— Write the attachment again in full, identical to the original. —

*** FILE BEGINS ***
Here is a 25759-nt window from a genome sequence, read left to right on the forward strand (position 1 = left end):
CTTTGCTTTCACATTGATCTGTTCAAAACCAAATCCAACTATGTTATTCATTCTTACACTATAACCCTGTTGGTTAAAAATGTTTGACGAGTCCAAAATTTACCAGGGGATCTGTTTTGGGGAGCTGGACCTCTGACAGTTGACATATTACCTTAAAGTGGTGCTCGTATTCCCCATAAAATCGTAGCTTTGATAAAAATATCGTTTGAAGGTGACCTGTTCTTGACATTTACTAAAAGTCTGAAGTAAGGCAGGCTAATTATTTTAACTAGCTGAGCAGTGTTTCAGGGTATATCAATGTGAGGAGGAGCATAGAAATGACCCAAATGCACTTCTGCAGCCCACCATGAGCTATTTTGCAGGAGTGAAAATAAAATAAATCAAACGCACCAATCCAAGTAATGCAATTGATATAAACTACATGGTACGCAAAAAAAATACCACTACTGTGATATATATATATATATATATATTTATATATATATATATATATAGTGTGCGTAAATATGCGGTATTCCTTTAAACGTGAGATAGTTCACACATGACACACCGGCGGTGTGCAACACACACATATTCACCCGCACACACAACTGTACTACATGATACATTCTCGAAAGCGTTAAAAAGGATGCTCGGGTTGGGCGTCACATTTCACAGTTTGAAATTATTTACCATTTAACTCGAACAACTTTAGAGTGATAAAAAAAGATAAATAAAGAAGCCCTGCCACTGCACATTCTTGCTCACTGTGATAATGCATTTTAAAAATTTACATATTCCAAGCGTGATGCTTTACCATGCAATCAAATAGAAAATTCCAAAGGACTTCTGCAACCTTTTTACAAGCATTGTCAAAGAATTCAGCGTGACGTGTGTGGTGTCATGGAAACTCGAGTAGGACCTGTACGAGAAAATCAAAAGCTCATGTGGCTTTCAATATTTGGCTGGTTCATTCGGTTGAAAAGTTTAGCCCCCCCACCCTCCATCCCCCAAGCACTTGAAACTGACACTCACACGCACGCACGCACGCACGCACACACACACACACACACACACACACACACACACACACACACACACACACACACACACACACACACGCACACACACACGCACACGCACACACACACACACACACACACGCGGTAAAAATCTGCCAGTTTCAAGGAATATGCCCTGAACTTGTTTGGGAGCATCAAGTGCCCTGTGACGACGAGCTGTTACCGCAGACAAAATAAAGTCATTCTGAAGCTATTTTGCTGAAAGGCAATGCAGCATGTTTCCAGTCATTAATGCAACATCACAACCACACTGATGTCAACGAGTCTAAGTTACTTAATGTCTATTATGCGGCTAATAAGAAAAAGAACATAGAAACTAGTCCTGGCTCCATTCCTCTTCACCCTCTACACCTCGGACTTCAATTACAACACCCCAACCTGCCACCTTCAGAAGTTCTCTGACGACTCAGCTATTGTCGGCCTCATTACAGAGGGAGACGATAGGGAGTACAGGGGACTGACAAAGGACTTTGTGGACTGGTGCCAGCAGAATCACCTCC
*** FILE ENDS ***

Here is a 25759-nt window from a genome sequence, read left to right on the forward strand (position 1 = left end):
CTTTGCTTTCACATTGATCTGTTCAAAACCAAATCCAACTATGTTATTCATTCTTACACTATAACCCTGTTGGTTAAAAATGTTTGACGAGTCCAAAATTTACCAGGGGATCTGTTTTGGGGAGCTGGACCTCTGACAGTTGACATATTACCTTAAAGTGGTGCTCGTATTCCCCATAAAATCGTAGCTTTGATAAAAATATCGTTTGAAGGTGACCTGTTCTTGACATTTACTAAAAGTCTGAAGTAAGGCAGGCTAATTATTTTAACTAGCTGAGCAGTGTTTCAGGGTATATCAATGTGAGGAGGAGCATAGAAATGACCCAAATGCACTTCTGCAGCCCACCATGAGCTATTTTGCAGGAGTGAAAATAAAATAAATCAAACGCACCAATCCAAGTAATGCAATTGATATAAACTACATGGTACGCAAAAAAAATACCACTACTGTGATATATATATATATATATATATTTATATATATATATATATATAGTGTGCGTAAATATGCGGTATTCCTTTAAACGTGAGATAGTTCACACATGACACACCGGCGGTGTGCAACACACACATATTCACCCGCACACACAACTGTACTACATGATACATTCTCGAAAGCGTTAAAAAGGATGCTCGGGTTGGGCGTCACATTTCACAGTTTGAAATTATTTACCATTTAACTCGAACAACTTTAGAGTGATAAAAAAAGATAAATAAAGAAGCCCTGCCACTGCACATTCTTGCTCACTGTGATAATGCATTTTAAAAATTTACATATTCCAAGCGTGATGCTTTACCATGCAATCAAATAGAAAATTCCAAAGGACTTCTGCAACCTTTTTACAAGCATTGTCAAAGAATTCAGCGTGACGTGTGTGGTGTCATGGAAACTCGAGTAGGACCTGTACGAGAAAATCAAAAGCTCATGTGGCTTTCAATATTTGGCTGGTTCATTCGGTTGAAAAGTTTAGCCCCCCCACCCTCCATCCCCCAAGCACTTGAAACTGACACTCACACGCACGCACGCACGCACGCACACACACACACACACACACACACACACACACACACACACACACACACACACACACACACACACACGCACACACACACGCACACGCACACACACACACACACACACACGCGGTAAAAATCTGCCAGTTTCAAGGAATATGCCCTGAACTTGTTTGGGAGCATCAAGTGCCCTGTGACGACGAGCTGTTACCGCAGACAAAATAAAGTCATTCTGAAGCTATTTTGCTGAAAGGCAATGCAGCATGTTTCCAGTCATTAATGCAACATCACAACCACACTGATGTCAACGAGTCTAAGTTACTTAATGTCTATTATGCGGCTAATAAGAAAAAGAACATAGAAACTAGTCCTGGCTCCATTCCTCTTCACCCTCTACACCTCGGACTTCAATTACAACACCCCAACCTGCCACCTTCAGAAGTTCTCTGACGACTCAGCTATTGTCGGCCTCATTACAGAGGGAGACGATAGGGAGTACAGGGGACTGACAAAGGACTTTGTGGACTGGTGCCAGCAGAATCACCTCC